The Luminous Dead by Caitlin Starling

Book – Gyre is determined to get off the mining planet she grew up on and to find her mother, who disappeared years ago. The easiest way to do that is as a caver, exploring the depths of the planet to find new sites for the mining companies that run the world. But caving is dangerous, so rather than take the time to build up a proper career and risk dying before she gets a chance to get out, Gyre’s faked her CV and signed on to one big job that should pay her enough to get offworld as soon as she’s done. Of course, there’s a reason this job pays so much, and it’s certainly not because it’s a normal caving expedition.

I never expected a novel about one person alone in a cave, sometimes talking with one person on the surface but sometimes not, to be so emotional. Gyre is a terrific character, stubborn and foolhardy and paranoid, and I was cheering her on even as I was cursing her terrible decisions. While the novel starts out almost like a horror novel, the deeper Gyre goes into the mystery of why she’s been sent into this particular cave and what happened there, the more the broader universe of mining corporations and alien predators – not to mention Gyre’s developing relationship with her handler, the woman who hired her for this expedition – comes into play. I adored The Luminous Dead and I can’t wait to see what Caitlin Starling does next.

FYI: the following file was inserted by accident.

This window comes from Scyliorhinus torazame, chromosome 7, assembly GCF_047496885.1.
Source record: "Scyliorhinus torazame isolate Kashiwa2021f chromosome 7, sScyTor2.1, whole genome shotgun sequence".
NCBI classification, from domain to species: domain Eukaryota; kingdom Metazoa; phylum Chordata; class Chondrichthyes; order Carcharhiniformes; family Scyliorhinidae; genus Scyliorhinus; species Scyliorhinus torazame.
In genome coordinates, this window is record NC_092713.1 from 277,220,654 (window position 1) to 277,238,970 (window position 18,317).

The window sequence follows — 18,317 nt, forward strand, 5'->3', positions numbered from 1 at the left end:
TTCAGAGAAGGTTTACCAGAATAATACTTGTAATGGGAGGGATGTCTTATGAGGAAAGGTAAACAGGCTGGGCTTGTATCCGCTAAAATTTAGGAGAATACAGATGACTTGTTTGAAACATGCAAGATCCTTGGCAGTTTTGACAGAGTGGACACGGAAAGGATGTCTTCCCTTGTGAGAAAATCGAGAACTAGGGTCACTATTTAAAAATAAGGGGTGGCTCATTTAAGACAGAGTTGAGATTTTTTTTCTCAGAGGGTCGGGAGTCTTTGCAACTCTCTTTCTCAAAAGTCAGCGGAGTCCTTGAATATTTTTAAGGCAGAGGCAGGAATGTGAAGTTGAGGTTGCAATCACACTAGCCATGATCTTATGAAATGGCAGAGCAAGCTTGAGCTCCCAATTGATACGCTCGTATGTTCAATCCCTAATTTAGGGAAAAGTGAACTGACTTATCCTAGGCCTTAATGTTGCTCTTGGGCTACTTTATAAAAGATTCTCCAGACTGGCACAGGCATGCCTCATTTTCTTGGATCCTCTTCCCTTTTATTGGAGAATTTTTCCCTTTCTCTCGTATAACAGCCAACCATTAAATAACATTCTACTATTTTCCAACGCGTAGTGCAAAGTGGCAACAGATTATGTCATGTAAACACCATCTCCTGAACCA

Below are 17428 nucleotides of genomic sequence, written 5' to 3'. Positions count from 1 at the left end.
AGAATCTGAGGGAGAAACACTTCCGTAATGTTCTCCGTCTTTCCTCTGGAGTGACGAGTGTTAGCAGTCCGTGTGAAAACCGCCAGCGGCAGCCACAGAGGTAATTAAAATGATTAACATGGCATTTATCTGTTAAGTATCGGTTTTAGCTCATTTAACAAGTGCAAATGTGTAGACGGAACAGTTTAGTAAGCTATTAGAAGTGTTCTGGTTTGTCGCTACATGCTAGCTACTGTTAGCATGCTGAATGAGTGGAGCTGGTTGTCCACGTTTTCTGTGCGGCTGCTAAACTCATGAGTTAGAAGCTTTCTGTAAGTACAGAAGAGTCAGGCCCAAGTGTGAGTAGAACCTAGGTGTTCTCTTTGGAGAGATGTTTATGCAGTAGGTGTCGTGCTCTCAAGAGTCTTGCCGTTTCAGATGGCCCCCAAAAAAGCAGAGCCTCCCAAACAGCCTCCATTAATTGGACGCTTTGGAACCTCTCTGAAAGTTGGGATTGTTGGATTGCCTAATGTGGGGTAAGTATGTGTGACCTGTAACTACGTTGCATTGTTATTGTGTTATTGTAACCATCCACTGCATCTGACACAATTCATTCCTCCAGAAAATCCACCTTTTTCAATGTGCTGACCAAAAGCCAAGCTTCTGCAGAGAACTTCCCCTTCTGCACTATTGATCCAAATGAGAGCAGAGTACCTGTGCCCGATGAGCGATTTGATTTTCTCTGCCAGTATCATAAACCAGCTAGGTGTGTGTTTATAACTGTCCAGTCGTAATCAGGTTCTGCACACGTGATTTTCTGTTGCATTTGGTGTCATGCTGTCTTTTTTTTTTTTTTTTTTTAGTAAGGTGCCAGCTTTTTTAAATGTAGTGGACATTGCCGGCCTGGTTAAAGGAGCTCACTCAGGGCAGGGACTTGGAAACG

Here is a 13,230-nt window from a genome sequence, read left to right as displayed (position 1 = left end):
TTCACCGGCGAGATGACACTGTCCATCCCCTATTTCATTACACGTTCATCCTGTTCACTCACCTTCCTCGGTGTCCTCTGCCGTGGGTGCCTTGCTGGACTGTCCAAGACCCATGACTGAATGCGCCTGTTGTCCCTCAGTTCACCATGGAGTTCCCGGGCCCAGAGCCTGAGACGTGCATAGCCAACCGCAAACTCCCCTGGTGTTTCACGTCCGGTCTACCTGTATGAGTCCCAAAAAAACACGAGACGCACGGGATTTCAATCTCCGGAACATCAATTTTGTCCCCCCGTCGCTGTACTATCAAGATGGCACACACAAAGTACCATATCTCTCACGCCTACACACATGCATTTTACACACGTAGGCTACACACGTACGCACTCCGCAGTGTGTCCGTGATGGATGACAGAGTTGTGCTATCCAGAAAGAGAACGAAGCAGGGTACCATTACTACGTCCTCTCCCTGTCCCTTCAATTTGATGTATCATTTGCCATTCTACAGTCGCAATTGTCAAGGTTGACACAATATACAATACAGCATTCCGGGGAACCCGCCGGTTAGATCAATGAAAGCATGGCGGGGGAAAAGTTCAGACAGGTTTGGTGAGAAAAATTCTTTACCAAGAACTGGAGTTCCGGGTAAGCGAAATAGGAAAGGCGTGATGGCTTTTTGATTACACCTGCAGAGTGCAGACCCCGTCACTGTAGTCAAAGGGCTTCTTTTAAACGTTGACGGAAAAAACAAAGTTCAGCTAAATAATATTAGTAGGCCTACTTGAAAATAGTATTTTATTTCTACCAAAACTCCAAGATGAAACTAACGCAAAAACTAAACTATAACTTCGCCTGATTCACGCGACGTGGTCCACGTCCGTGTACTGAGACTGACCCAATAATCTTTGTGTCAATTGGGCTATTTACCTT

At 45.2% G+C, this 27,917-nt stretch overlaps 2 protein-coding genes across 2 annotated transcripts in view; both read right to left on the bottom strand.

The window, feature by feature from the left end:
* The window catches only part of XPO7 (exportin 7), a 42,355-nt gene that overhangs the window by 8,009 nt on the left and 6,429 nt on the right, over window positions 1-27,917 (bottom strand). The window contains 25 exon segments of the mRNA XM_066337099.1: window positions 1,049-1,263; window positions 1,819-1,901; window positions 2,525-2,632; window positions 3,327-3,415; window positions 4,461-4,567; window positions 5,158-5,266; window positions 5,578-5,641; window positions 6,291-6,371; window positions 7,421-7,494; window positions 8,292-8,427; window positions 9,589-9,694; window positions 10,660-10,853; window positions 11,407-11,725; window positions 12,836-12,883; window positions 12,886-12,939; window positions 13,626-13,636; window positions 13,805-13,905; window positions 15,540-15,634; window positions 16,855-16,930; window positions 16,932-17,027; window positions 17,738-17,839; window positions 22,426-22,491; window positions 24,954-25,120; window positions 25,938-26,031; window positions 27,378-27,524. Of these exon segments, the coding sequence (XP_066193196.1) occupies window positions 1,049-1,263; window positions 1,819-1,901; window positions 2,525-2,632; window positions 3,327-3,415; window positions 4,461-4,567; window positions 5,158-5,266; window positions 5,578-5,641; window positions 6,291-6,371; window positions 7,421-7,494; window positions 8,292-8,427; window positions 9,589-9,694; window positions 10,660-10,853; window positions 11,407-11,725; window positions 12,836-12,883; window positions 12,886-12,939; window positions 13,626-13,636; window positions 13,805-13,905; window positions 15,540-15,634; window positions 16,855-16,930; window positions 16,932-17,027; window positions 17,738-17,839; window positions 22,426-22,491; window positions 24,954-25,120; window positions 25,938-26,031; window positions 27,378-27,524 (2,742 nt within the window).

The White Road by Sarah Lotz

Book – Simon Newman has a very niche career – it’s the mid-2000s, and he and his best friend run a website of dark and creepy content. Desperate to attract subscribers for “Journey to the Darkside,” he hires a guide to take him through Cwm Pot, a notorious cave system in Wales where three cavers died in a flood. Simon escapes with his life, if barely; his guide does not.

But one success isn’t enough on the Internet, and the next one has to be bigger and even more dangerous, so Simon signs on to an Everest expedition, hoping to catch some footage of the climbers whose bodies have to be abandoned above 8,000 feet, where it’s too dangerous to try to bring them down. He learns the story of Juliet Michaels, who in the 1990s was trying to become the first woman to climb Everest without bottled oxygen, but perished on the mountain. And in her diary, he finds an eerily familiar story. It seems Juliet was haunted by a lost adventuring partner, just as Simon is. But were they haunted only by memories and regrets, or is there something else out there on the mountain with them?

Sarah Lotz has become my go-to writer for psychological horror: she excels at the kind of atmospheric tension-building that I love. The White Road isn’t seat-of-your-pants scary, but it provides the kind of ambiguous, worrying feeling that I enjoyed so much in, for example, Paul Tremblay’s Disappearance at Devil’s Rock. Once you’ve read this, pick up Into Thin Air to see just how real Lotz’s depiction of death on the world’s highest mountain can be.